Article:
Thus far, research has produced no evidence that condom promotion—or indeed any of the range of risk-reduction interventions popular with donors—has had the desired impact on HIV-infection rates at a population level in high-prevalence generalized epidemics. This is true for treatment of sexually ­transmitted infections, voluntary counseling and ­testing, diaphragm use, use of experimental vaginal microbicides, safer-sex counseling, and even income-­generation projects. The interventions relying on these measures have failed to decrease HIV-infection rates, whether implemented singly or as a package. One recent randomized, controlled trial in Zimbabwe found that even possible synergies that might be achieved through “integrated implementation” of “control strategies” had no impact in slowing new infections at the population level. In fact, in this trial there was a somewhat higher rate of new infections in the intervention group compared to the control group.


Meanwhile, the other interventions that have generally been called “best practices” simply do not seem to work in generalized epidemics, even though they are still applauded loudly at global AIDS conferences, while mention of fidelity and abstinence is received by booing, as Bill Gates discovered at the International AIDS Conference in Toronto in 2006. If we are to progress beyond science-by-popular-acclaim, we must accept that the evidence is much stronger for fidelity or partner reduction than for any of the standard-package HIV-prevention measures—in Africa at least—and so we need to rethink and reprogram AIDS-prevention interventions.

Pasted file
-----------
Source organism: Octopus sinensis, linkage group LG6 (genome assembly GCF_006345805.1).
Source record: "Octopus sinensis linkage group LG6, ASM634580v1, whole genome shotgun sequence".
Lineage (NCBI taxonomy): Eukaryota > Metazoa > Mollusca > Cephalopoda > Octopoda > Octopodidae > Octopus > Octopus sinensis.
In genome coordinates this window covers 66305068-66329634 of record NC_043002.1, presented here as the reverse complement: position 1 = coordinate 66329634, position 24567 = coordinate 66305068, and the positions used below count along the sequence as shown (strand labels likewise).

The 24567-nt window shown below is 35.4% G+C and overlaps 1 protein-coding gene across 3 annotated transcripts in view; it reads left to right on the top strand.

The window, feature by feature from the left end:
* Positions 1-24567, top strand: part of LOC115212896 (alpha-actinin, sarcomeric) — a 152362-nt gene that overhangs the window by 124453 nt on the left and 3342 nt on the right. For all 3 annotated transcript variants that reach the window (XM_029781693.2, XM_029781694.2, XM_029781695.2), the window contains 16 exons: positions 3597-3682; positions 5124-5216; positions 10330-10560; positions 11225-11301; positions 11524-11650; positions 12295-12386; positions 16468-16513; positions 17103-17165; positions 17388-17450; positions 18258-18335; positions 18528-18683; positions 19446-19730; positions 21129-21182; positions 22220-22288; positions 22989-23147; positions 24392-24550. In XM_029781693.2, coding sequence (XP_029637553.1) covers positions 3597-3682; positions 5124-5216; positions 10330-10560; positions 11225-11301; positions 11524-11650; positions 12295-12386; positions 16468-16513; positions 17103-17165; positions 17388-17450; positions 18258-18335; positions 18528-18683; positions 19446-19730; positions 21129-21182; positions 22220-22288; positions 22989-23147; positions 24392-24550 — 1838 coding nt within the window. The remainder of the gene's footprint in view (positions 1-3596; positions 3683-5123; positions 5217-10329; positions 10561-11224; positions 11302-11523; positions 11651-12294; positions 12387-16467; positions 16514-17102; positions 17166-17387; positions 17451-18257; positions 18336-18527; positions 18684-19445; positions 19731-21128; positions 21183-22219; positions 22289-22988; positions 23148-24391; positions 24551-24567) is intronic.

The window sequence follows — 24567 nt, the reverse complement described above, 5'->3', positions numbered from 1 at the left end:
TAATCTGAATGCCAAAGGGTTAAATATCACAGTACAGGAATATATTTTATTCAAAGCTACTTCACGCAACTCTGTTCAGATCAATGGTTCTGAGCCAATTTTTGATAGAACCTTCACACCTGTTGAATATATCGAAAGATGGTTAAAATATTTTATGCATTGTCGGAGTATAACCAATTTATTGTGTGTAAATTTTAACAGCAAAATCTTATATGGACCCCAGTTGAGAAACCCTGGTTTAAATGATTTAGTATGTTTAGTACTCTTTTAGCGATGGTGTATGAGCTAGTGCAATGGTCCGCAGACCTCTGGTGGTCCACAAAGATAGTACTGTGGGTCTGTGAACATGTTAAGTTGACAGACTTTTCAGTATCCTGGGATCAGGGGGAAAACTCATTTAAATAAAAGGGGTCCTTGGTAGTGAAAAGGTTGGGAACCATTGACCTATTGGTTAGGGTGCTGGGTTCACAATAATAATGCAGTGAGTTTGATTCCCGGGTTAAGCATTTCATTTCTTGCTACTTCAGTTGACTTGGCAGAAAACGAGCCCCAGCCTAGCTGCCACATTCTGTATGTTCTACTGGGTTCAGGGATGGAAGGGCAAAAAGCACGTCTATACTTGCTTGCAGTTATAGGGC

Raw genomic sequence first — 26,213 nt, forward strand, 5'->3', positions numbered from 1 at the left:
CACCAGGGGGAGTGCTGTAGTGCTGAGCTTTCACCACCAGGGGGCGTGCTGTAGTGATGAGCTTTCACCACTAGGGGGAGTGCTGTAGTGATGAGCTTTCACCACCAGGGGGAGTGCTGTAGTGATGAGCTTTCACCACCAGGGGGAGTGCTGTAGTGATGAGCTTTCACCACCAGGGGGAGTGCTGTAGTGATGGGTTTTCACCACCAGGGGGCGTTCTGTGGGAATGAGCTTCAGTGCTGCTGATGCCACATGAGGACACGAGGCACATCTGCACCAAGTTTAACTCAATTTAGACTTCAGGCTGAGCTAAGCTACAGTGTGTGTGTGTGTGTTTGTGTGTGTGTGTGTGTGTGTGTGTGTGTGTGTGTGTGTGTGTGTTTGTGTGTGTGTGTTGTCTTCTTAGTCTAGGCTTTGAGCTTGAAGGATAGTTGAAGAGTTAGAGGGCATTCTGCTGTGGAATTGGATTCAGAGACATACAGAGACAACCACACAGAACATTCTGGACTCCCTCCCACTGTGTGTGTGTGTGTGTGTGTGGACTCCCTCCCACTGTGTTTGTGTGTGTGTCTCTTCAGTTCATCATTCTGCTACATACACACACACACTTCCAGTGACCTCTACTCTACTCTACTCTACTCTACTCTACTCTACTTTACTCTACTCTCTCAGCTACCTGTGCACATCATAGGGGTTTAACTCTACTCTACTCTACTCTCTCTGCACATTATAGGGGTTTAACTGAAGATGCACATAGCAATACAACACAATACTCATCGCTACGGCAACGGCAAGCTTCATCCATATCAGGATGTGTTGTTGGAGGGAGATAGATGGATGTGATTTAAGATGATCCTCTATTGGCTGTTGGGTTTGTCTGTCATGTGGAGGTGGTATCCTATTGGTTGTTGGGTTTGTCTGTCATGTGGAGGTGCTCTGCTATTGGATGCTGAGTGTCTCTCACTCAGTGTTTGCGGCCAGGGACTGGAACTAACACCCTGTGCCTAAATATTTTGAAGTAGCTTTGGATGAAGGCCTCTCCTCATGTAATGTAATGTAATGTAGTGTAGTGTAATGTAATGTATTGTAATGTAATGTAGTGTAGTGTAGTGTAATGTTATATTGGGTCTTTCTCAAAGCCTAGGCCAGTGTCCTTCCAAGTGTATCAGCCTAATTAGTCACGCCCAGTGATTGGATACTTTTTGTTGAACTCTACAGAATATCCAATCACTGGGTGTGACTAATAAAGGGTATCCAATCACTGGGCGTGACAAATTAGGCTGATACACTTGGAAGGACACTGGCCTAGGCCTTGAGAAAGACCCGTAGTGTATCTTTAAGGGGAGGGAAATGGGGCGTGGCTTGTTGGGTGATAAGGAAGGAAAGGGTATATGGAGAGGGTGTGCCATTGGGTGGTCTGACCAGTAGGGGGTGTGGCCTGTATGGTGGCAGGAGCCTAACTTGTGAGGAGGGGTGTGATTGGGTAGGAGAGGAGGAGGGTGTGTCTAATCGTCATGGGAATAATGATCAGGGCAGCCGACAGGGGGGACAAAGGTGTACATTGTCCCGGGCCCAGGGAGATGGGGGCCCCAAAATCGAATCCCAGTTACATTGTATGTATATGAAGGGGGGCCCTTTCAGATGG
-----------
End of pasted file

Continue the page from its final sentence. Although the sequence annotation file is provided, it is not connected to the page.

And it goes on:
Admittedly, changing direction is hard when there has been massive investment in these “best practices.” It is not in the interest of a multibillion-dollar global AIDS industry to endorse interventions that are low-cost and homegrown and that rely on simple behavior change rather than medical products or services provided by outside experts. And so the major donors of AIDS programs continue to do the same things, expecting different results.

Ah, yes— the Bullwinkle approach.

Some people just never learn:

1 comment:

Stuart said...

When I read an article that makes those with opposing beliefs look foolish, and seamlessly supports my own convictions, I experience mixed emotions. On the one hand, there is some pleasure in that. But it is a guilty pleasure, because there is the sneaking feeling that what I am reading is 'too good to be true.' That is what I get out of Green's article. He makes some good points, but also simplifies the Ugandan situation somewhat, and does not point out that reduction of concurrency -- rather than fidelity to one partner or abstinence -- may have had the biggest impact. (Perhaps because 'reduction of concurrency' is compatible with serial infidelity) Taking aim at condom campaigns is alright up to a point -- the big money wheel isn't condoms anyway -- the real money pit is vaccines and microbicides. Ach, too good to be true ... Cheers, Stuart